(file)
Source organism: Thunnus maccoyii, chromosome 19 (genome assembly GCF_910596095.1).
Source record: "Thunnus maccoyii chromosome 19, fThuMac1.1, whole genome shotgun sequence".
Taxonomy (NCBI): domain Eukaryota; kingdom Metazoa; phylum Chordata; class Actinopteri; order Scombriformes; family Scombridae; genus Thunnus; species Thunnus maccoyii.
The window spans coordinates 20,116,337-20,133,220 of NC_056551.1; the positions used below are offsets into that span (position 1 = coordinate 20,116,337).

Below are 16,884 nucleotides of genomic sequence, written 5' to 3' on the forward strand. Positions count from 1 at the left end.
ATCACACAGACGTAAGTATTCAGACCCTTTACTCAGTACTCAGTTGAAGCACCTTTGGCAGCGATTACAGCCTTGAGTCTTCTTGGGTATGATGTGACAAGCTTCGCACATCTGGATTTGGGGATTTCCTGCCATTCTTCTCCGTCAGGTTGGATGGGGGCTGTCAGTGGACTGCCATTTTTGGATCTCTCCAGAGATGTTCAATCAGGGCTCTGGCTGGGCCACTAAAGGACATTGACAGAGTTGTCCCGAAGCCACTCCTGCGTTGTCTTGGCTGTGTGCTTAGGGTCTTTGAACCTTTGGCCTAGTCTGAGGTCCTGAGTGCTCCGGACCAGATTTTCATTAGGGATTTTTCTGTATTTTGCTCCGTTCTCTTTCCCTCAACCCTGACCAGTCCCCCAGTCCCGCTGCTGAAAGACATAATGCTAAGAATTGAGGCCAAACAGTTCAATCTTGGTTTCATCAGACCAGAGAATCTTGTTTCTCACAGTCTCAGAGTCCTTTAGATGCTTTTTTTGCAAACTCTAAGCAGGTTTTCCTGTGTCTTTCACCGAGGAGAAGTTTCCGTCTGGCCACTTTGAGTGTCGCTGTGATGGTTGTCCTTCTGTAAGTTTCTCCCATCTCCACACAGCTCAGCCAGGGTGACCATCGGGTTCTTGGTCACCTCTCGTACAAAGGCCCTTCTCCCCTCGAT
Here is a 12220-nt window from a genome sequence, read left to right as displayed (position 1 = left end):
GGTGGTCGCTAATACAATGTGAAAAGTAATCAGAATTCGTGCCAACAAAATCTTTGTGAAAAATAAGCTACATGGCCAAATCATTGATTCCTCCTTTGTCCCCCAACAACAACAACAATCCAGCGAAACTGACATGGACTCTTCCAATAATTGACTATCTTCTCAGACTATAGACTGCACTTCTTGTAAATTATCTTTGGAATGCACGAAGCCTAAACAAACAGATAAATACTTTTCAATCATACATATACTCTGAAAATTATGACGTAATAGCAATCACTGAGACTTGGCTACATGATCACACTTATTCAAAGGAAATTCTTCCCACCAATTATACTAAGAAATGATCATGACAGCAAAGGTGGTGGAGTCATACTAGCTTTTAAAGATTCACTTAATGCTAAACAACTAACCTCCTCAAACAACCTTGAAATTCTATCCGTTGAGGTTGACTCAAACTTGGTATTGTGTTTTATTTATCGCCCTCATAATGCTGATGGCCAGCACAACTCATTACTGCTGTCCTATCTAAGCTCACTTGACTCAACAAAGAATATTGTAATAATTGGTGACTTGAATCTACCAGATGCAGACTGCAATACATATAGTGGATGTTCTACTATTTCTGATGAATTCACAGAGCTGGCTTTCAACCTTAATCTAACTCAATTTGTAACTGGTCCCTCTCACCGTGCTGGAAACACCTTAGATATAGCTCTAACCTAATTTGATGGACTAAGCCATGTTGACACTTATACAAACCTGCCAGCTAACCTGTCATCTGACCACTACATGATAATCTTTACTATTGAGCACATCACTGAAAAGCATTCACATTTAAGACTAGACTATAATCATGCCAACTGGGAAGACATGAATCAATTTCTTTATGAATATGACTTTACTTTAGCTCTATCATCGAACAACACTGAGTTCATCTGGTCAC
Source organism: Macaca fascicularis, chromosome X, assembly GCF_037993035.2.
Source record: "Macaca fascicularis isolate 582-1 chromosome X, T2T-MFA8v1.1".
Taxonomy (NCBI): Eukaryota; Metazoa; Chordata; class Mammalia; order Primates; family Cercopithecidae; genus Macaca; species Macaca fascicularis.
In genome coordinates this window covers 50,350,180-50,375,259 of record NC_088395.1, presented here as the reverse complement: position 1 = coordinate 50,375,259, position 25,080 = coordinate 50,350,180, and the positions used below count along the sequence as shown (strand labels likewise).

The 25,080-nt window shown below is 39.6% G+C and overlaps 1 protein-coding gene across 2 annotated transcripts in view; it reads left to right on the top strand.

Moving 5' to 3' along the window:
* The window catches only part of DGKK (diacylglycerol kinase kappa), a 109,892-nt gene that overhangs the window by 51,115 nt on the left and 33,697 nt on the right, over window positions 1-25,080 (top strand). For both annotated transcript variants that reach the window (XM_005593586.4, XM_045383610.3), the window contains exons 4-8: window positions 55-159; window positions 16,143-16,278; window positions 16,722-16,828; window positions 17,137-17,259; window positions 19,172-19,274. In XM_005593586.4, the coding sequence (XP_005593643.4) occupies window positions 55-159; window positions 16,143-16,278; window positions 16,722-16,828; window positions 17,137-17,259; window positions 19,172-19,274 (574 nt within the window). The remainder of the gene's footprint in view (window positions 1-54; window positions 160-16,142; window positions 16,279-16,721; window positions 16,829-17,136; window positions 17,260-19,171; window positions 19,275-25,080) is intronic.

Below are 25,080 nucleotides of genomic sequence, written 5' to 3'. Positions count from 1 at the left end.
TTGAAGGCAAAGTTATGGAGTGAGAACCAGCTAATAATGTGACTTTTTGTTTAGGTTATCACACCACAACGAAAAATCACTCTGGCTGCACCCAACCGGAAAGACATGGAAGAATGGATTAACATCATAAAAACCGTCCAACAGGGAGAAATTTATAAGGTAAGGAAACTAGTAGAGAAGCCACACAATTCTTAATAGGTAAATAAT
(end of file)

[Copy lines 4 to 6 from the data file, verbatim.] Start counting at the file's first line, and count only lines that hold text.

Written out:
The window spans coordinates 20,116,337-20,133,220 of NC_056551.1; the positions used below are offsets into that span (position 1 = coordinate 20,116,337).

Below are 16,884 nucleotides of genomic sequence, written 5' to 3' on the forward strand. Positions count from 1 at the left end.
ATCACACAGACGTAAGTATTCAGACCCTTTACTCAGTACTCAGTTGAAGCACCTTTGGCAGCGATTACAGCCTTGAGTCTTCTTGGGTATGATGTGACAAGCTTCGCACATCTGGATTTGGGGATTTCCTGCCATTCTTCTCCGTCAGGTTGGATGGGGGCTGTCAGTGGACTGCCATTTTTGGATCTCTCCAGAGATGTTCAATCAGGGCTCTGGCTGGGCCACTAAAGGACATTGACAGAGTTGTCCCGAAGCCACTCCTGCGTTGTCTTGGCTGTGTGCTTAGGGTCTTTGAACCTTTGGCCTAGTCTGAGGTCCTGAGTGCTCCGGACCAGATTTTCATTAGGGATTTTTCTGTATTTTGCTCCGTTCTCTTTCCCTCAACCCTGACCAGTCCCCCAGTCCCGCTGCTGAAAGACATAATGCTAAGAATTGAGGCCAAACAGTTCAATCTTGGTTTCATCAGACCAGAGAATCTTGTTTCTCACAGTCTCAGAGTCCTTTAGATGCTTTTTTTGCAAACTCTAAGCAGGTTTTCCTGTGTCTTTCACCGAGGAGAAGTTTCCGTCTGGCCACTTTGAGTGTCGCTGTGATGGTTGTCCTTCTGTAAGTTTCTCCCATCTCCACACAGCTCAGCCAGGGTGACCATCGGGTTCTTGGTCACCTCTCGTACAAAGGCCCTTCTCCCCTCGAT